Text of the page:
Eli, thank you for letting me entertain myself here this afternoon. I realize it was a bit of a digression from the main post (although tangentially related to the WUWT tag at the end)

a_ray_in_dilbert_space said...

Celery Eater, I believe in informing idiots that they are idiots. And someone who thinks they understand a subject better than the experts based on little or no study qualifies pretty well as idiocy.

In the end our species will either learn to acknowledge physical or they will go extinct. Climate change is as good an answer to the Fermi Paradox as any.

Daniel said...

Yooper bunny is amused by the DK-ness exhibited by the eater of celery on the topic of national security.

The Yooper bunny is well aware of the military mindset and decision-making process of the nation's warrior-bunny elite. This Yooper bunny has personally briefed the US warrior-bunny elite, visiting warrior-bunny elites from other burrows and even the VP bunny (DQ) of this burrow on occasion(s).

Being a late-comer to The Rabett's Run here, perhaps this Yooper bunny has missed the eater of celery's Categorical Letters of Avowed Knowledge and Informed Dissertation on the subject of how the US burrow is defended. Perhaps that comes from the eater of celery's possessing better-than-first-hand knowledge on the matter? In such a case, should those Letters exist, the Yooper bunny says: Hello, again...

This Yooper bunny, for one, was not the bunny who first employed usage of the "patriotism bucket." On this matter: Glass burrows, eater of celery, glass burrows.

A Toast: to Solution-Oriented Bunnies Everywhere, while the w(h)ine of denial bunnies lasts and the air conditioning works,

Daniel the Yooper bunny

Anonymous said...

Ron

You forgot the rest of your statement:

"..it's role is intended to shape strategic thinking over the next decade or so."

No its not.


Eli,

Then your magic beanie skills are lacking. I do not elevate my opinion above others, I only appreciate the opportunity to express it. Ron, well thats another story. btw Ron if you looked you would find all kinds of DoD and CIA position papers on all kinds of topics. Perhaps if my first post went through (granted you let other posts through) I might have not had such an edge. But it is interesting to note the "attack" mode of the other posters.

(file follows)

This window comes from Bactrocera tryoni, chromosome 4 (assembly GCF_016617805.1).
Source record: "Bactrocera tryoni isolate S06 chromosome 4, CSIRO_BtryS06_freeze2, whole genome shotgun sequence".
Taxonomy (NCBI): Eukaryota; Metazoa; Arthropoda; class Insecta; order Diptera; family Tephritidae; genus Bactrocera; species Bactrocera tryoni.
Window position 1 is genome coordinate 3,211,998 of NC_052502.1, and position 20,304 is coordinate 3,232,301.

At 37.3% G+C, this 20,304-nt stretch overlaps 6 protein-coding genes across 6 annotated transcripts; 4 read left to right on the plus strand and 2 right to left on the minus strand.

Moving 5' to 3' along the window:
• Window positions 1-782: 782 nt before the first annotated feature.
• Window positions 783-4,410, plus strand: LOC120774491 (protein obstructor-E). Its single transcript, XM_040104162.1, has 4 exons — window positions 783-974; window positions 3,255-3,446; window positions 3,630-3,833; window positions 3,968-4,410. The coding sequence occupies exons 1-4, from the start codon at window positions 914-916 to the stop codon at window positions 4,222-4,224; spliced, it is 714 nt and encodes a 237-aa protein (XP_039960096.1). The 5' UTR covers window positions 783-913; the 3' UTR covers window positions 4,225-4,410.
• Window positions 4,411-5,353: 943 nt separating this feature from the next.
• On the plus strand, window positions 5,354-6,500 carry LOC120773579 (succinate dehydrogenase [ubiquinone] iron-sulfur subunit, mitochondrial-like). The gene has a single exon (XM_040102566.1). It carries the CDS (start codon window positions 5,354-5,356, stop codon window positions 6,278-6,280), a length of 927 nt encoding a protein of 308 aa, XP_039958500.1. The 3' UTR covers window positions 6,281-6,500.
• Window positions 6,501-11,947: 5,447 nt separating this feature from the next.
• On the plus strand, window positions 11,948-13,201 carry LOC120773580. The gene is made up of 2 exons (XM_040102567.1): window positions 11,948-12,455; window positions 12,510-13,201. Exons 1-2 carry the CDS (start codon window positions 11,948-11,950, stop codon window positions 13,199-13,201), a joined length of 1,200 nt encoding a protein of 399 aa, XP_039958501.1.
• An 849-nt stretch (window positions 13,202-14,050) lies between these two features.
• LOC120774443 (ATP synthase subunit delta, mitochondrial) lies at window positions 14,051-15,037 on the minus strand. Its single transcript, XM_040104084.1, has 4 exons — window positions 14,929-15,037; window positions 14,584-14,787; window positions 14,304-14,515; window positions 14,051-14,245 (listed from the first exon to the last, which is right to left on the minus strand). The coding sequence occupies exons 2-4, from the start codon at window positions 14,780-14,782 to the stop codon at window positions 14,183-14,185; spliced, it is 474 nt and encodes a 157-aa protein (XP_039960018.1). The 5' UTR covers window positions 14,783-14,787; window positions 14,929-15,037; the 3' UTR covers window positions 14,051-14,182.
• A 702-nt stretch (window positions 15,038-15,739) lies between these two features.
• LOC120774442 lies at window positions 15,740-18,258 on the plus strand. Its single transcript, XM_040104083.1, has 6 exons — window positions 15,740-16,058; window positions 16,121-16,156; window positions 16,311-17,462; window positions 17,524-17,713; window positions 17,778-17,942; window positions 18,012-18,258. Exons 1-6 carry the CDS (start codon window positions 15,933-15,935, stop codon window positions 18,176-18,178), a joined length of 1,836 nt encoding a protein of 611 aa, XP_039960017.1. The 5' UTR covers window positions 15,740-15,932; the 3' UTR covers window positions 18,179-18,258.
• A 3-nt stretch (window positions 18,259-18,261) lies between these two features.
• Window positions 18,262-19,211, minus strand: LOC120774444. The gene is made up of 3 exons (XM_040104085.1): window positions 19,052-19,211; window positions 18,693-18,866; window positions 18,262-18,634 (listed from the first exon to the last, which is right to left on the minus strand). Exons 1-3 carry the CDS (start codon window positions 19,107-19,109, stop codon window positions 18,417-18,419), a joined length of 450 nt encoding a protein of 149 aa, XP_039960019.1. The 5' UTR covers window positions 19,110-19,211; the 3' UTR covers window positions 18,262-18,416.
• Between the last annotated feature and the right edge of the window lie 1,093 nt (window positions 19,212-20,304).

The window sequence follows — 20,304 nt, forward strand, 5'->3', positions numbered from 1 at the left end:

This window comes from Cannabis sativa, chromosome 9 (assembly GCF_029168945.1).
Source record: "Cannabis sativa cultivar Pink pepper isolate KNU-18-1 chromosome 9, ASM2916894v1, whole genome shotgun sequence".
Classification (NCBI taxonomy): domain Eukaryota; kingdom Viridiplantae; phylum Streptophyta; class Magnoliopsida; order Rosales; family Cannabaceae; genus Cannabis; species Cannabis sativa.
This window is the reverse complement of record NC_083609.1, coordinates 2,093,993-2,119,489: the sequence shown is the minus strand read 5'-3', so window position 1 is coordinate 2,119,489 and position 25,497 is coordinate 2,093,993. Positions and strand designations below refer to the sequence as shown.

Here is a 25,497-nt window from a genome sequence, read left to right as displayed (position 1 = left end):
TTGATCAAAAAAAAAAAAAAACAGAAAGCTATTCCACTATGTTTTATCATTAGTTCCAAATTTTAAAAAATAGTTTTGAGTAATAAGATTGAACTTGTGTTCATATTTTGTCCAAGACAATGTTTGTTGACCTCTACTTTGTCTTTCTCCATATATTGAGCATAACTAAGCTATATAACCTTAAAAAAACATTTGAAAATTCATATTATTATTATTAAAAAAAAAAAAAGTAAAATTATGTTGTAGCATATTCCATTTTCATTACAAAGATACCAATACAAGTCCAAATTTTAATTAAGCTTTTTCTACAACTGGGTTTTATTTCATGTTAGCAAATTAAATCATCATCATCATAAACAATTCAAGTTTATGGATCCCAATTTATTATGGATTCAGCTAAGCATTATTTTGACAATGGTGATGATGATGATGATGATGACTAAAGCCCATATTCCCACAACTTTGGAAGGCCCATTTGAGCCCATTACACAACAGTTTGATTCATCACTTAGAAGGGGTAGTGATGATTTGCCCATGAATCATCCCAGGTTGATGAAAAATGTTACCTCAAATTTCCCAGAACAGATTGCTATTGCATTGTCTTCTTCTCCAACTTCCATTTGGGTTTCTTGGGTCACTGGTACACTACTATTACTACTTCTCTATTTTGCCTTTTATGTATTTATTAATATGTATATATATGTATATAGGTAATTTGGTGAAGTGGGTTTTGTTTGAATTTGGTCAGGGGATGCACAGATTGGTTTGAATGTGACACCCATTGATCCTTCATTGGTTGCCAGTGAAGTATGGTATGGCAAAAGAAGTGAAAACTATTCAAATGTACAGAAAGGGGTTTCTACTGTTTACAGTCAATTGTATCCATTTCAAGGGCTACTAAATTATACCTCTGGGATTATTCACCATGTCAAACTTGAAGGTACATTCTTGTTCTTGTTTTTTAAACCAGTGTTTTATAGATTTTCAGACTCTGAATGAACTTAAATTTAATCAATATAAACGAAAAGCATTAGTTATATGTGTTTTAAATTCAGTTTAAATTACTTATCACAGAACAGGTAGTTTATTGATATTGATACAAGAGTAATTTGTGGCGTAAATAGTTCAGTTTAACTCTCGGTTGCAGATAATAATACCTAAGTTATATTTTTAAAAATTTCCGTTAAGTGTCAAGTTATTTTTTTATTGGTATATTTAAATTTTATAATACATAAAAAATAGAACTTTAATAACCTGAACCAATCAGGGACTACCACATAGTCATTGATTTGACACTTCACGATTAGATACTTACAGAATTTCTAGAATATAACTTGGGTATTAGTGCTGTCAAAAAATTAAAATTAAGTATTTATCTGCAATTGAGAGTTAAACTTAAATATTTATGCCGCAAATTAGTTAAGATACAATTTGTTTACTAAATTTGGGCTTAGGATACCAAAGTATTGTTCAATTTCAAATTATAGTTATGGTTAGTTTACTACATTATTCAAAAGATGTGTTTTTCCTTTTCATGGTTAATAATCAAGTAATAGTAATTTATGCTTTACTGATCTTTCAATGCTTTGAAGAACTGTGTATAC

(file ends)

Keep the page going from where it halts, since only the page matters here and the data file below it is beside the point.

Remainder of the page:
If I were to believe Ron that the DoD and CIA are shaping strategic thinking because they believe in climate change then I would have to have said the same thing when this was going on:

http://www.dod.gov/pubs/foi/ufo/


And please its not a direct comparison to the believability of Climate Change...




Celery Eater

Anonymous said...

A_ray offers a Straw Man I shall ignore.


Daniel = braggert, shall ignore as well.

Nice toast as your current tactics are not working. Its been warmer to start the year than what, ever in recorded history by one measure and 4th by another and yet public support continues its downward trend. Good job telling the idiots they are idiots and being oh so solution orientated.

Keep patting yourselves on the back. You have the science on your side and you are still blowing it. clap clap clap.


Oh unless of course you can show us what solutions you have implemented? What actions have been taken? The science keeps coming out that supports AGW yet the policy accomplishments are ZERO and the outlook for any under the current public sentiment is on the negative side. So high fives all around!



Celery Eater

Arthur said...

I read that Science review the other day and thought it excellent, but somehow didn't notice it was by Kitcher! Kitcher is one of the few people whose discussion of "philosophy of science" has made sense to me - I read one of his books on the subject about 15 years ago. So, philosophers can still be useful after all, who'd have thought?

Ron Broberg said...

celery: Oh unless of course you can show us what solutions you have implemented?

I think the internet mirror is appropriate here ....

Have you implemented solutions to climate change that are worthy of emulation? In what manner has your approach been more successful in discovering, discussing, and popularizing the science in climate science? In other words, what substance do you have to contribute?

Eli pointed us to Kitcher's review. The Yooper brought us a CIA report to read. I have offered a JFCOM report for perusal. You have offered us a promise of a better way and ... what exactly?

On the rodentia front, I can tell you that the beaver ponds at sunset are immensely beautiful. The beaver make themselves scarce as my lab and I approach. The fish rise and ripple as the water reflects the evergreen ridge beyond. Ducks make themselves known through their quiet, wet foraging. And the swallows race for gnats amid the willows. All enwrapped in an orangey glow as the last rays of sunlight slide over the ridges. God's country, my home.

Anonymous said...

Ron,

You still struggle to find my point. I have already furnished you with enough information about my position. Sorry I do not fit into one of your boxes. Is that all you do is exchange quotes and copy and paste the work of others? No original thoughts? Are you a replacement for Google? Shall I dig up and quote a paper on how to influence people? Or perhaps one on how to answer questions directly without using the "you first" response. You are boring me at this point. If the be all end all on "science" blogs is the exchange of other peoples thoughts (iow not your own) then you choose to follow and be part of a group. The group has borders that are rigid and since you exist in such a box you assume everyone else exists in a box.